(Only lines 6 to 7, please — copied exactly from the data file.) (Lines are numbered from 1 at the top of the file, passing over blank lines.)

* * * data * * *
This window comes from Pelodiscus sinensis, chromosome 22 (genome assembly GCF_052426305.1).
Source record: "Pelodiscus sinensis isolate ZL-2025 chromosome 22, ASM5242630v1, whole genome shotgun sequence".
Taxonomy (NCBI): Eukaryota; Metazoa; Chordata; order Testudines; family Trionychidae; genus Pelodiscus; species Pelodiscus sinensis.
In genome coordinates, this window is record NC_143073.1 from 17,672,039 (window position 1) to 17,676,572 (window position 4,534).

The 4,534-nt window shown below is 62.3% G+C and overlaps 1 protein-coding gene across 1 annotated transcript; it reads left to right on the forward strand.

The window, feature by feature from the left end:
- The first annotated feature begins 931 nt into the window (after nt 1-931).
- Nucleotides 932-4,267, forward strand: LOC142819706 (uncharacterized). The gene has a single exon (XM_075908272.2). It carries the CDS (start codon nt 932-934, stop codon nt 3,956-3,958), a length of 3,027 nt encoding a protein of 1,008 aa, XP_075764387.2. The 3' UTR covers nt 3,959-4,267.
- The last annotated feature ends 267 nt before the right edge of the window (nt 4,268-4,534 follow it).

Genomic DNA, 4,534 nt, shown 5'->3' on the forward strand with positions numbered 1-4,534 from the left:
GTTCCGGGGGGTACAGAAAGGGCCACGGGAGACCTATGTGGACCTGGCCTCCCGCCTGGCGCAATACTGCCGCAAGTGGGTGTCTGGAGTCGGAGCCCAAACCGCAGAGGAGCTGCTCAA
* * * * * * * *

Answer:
The window, feature by feature from the left end:
- The first annotated feature begins 931 nt into the window (after nt 1-931).